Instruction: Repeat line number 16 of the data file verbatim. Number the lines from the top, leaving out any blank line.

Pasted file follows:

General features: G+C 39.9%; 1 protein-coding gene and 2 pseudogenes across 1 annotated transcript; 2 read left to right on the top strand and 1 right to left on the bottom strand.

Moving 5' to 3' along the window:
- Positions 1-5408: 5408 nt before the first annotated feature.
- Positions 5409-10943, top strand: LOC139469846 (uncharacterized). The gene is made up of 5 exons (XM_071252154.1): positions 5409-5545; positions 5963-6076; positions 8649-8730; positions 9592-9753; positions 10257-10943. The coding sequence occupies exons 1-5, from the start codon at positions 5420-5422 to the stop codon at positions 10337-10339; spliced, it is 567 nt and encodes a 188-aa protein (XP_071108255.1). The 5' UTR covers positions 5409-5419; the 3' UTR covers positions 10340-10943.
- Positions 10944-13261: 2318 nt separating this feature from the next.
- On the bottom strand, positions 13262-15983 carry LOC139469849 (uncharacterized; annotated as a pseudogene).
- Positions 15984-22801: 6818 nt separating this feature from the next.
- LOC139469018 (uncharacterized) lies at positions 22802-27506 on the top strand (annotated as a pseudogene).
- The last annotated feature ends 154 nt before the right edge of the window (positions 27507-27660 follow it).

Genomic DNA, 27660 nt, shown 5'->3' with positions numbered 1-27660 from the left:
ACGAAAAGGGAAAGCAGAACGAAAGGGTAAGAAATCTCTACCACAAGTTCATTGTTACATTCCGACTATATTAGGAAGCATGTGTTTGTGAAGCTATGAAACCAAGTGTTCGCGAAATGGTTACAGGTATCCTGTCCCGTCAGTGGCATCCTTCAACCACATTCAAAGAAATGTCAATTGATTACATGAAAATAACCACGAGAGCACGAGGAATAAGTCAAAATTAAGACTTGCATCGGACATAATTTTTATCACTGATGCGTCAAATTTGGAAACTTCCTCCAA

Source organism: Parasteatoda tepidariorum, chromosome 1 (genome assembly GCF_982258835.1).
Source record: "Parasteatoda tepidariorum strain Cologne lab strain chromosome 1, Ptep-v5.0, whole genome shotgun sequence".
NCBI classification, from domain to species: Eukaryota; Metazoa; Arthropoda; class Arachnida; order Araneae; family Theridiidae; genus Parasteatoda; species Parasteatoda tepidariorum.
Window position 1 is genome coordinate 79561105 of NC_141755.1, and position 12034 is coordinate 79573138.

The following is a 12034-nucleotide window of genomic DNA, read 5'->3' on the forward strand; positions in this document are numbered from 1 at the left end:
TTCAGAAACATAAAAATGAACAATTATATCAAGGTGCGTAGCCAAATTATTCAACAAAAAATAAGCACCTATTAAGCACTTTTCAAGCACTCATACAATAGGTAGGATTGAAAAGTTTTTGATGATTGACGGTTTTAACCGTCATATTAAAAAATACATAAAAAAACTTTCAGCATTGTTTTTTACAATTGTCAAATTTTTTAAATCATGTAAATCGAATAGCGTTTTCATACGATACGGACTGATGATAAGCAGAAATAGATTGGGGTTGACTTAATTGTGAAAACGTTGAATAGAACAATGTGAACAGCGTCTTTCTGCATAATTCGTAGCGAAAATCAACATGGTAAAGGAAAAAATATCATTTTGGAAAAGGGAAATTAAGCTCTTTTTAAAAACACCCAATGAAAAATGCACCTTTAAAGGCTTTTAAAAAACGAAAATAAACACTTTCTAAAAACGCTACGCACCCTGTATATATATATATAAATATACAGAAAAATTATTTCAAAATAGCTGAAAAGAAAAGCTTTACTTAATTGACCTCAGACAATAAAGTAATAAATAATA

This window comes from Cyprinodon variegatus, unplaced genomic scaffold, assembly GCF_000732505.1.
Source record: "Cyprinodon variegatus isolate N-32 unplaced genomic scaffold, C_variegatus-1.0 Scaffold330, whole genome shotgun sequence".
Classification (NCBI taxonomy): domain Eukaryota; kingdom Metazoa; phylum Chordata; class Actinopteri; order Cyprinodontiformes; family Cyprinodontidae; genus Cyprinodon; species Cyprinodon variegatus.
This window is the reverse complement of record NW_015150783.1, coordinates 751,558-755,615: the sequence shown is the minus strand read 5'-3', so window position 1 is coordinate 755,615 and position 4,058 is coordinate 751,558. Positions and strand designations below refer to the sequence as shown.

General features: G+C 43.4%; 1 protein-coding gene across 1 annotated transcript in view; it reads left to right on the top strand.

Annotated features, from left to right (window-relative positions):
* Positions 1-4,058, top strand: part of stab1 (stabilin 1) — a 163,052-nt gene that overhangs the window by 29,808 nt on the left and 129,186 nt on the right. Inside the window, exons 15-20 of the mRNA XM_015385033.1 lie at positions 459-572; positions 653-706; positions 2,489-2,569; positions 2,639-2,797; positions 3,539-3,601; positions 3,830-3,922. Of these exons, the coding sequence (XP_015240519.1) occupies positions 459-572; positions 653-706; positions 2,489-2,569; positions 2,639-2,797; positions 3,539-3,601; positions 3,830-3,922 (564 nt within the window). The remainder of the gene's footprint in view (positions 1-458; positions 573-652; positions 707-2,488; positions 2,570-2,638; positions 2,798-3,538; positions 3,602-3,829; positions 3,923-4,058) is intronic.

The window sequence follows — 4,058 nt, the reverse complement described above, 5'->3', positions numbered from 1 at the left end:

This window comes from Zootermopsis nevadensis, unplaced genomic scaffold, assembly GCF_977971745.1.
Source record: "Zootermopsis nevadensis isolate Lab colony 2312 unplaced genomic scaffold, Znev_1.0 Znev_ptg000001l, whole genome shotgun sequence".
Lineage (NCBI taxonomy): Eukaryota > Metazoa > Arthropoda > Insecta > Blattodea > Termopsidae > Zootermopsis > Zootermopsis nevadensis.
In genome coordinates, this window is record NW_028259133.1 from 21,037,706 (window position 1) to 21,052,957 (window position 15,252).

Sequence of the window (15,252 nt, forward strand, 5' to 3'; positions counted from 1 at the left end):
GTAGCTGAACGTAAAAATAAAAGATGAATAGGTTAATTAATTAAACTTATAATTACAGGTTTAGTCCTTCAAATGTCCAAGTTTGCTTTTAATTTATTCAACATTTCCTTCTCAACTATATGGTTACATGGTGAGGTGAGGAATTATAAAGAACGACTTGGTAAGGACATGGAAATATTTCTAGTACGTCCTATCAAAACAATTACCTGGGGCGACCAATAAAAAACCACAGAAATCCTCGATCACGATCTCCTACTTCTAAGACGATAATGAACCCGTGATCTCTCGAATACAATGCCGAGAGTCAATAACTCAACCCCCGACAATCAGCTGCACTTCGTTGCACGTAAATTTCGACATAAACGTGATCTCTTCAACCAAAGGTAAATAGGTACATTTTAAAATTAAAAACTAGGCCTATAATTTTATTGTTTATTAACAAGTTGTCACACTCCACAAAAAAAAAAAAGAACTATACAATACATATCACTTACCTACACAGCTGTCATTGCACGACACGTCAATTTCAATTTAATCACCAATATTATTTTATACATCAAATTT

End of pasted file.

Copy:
The following is a 12034-nucleotide window of genomic DNA, read 5'->3' on the forward strand; positions in this document are numbered from 1 at the left end: